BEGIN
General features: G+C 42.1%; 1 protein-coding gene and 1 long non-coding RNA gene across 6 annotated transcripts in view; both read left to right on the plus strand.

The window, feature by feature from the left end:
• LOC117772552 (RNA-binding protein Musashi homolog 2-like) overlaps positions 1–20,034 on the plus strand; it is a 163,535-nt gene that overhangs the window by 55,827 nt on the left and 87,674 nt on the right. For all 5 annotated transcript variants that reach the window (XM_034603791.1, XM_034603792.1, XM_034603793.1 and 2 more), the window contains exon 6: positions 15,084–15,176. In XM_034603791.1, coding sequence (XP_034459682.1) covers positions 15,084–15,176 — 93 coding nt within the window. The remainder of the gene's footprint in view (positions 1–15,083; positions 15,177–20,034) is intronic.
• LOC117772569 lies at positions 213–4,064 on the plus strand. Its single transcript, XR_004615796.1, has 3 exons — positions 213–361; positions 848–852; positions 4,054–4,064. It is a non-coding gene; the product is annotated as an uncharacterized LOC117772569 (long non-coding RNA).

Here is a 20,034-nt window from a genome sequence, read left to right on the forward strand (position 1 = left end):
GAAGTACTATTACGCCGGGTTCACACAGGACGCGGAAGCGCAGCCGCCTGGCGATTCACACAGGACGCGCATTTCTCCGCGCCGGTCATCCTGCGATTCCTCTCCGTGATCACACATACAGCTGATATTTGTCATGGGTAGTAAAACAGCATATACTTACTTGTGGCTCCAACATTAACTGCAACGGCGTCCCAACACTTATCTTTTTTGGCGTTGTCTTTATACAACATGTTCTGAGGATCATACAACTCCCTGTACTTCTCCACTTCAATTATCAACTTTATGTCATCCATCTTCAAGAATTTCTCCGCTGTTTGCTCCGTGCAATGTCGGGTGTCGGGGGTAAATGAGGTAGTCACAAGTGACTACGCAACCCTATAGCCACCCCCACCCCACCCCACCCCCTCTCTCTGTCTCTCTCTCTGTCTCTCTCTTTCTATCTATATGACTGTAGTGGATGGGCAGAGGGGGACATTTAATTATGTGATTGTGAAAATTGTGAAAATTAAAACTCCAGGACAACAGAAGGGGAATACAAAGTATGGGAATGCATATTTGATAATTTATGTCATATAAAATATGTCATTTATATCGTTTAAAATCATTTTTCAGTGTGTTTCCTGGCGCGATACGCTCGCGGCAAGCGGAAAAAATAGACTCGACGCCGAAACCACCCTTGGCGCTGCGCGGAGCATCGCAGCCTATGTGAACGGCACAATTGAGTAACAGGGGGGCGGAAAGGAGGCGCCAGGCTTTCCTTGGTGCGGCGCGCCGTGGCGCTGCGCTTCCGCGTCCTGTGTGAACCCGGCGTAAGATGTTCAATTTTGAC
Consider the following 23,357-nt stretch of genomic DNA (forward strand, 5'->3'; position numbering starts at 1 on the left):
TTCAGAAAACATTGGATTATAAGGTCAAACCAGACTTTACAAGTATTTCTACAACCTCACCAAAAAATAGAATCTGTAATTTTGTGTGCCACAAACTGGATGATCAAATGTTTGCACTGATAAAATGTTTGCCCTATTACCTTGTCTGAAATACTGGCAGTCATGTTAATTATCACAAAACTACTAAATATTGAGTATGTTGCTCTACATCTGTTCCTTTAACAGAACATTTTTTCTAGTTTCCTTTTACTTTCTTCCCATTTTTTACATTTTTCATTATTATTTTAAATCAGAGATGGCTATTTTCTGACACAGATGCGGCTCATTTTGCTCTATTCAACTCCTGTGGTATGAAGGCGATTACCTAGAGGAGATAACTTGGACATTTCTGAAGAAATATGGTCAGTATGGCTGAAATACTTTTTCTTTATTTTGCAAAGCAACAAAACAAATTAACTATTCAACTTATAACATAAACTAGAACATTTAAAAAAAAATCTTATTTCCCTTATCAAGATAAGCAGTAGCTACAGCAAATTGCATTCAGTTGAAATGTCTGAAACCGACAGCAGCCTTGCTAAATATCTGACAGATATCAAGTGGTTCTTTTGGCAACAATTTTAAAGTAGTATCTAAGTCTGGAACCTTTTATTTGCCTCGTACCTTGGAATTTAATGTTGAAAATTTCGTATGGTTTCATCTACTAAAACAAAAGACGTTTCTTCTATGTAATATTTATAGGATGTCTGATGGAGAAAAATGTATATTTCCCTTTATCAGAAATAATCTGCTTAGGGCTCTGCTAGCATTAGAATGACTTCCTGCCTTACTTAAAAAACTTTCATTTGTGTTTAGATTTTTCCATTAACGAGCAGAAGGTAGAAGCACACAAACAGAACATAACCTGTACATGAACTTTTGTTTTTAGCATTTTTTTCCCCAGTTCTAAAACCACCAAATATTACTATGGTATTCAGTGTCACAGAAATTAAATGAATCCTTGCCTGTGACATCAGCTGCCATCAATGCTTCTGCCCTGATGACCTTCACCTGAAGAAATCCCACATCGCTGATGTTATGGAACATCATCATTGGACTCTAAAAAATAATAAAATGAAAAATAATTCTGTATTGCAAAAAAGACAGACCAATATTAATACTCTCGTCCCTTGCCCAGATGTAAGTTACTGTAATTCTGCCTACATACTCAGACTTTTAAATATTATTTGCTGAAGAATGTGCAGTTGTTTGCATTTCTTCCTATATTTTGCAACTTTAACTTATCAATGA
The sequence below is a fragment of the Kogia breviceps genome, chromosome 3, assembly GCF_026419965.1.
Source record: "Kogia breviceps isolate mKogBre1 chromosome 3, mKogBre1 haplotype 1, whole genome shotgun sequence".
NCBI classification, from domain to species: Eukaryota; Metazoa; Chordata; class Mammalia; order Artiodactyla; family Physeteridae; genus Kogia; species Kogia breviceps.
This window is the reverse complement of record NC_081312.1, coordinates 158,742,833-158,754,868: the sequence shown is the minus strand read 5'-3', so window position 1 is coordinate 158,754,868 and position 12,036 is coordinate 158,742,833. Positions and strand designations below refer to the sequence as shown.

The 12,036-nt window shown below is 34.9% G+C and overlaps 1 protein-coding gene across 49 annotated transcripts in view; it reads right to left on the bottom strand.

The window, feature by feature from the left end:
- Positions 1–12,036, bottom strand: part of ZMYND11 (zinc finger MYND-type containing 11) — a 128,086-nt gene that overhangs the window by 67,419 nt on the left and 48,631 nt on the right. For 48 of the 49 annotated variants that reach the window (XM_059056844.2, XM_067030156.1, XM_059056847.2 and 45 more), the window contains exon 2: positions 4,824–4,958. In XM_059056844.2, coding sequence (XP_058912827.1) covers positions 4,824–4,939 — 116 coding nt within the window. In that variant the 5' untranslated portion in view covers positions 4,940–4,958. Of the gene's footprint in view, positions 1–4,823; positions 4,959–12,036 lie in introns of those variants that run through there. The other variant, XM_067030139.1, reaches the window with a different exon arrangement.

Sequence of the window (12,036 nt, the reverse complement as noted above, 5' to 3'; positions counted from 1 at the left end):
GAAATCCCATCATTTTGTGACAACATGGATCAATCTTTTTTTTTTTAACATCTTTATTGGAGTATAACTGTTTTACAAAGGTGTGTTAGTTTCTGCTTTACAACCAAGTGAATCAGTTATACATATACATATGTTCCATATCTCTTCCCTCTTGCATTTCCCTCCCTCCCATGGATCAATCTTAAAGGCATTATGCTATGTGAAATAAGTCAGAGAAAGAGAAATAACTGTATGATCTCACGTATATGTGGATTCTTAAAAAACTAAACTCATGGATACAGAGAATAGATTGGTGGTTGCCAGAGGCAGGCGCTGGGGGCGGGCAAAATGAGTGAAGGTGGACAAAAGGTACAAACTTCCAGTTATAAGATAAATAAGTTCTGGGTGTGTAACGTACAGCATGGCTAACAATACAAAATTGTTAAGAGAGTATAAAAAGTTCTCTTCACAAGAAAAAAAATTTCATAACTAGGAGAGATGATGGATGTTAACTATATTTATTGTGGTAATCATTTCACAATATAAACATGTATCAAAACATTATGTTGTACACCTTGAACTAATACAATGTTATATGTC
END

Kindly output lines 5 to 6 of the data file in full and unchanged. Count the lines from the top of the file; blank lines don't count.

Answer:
Here is a 20,034-nt window from a genome sequence, read left to right on the forward strand (position 1 = left end):
GAAGTACTATTACGCCGGGTTCACACAGGACGCGGAAGCGCAGCCGCCTGGCGATTCACACAGGACGCGCATTTCTCCGCGCCGGTCATCCTGCGATTCCTCTCCGTGATCACACATACAGCTGATATTTGTCATGGGTAGTAAAACAGCATATACTTACTTGTGGCTCCAACATTAACTGCAACGGCGTCCCAACACTTATCTTTTTTGGCGTTGTCTTTATACAACATGTTCTGAGGATCATACAACTCCCTGTACTTCTCCACTTCAATTATCAACTTTATGTCATCCATCTTCAAGAATTTCTCCGCTGTTTGCTCCGTGCAATGTCGGGTGTCGGGGGTAAATGAGGTAGTCACAAGTGACTACGCAACCCTATAGCCACCCCCACCCCACCCCACCCCCTCTCTCTGTCTCTCTCTCTGTCTCTCTCTTTCTATCTATATGACTGTAGTGGATGGGCAGAGGGGGACATTTAATTATGTGATTGTGAAAATTGTGAAAATTAAAACTCCAGGACAACAGAAGGGGAATACAAAGTATGGGAATGCATATTTGATAATTTATGTCATATAAAATATGTCATTTATATCGTTTAAAATCATTTTTCAGTGTGTTTCCTGGCGCGATACGCTCGCGGCAAGCGGAAAAAATAGACTCGACGCCGAAACCACCCTTGGCGCTGCGCGGAGCATCGCAGCCTATGTGAACGGCACAATTGAGTAACAGGGGGGCGGAAAGGAGGCGCCAGGCTTTCCTTGGTGCGGCGCGCCGTGGCGCTGCGCTTCCGCGTCCTGTGTGAACCCGGCGTAAGATGTTCAATTTTGAC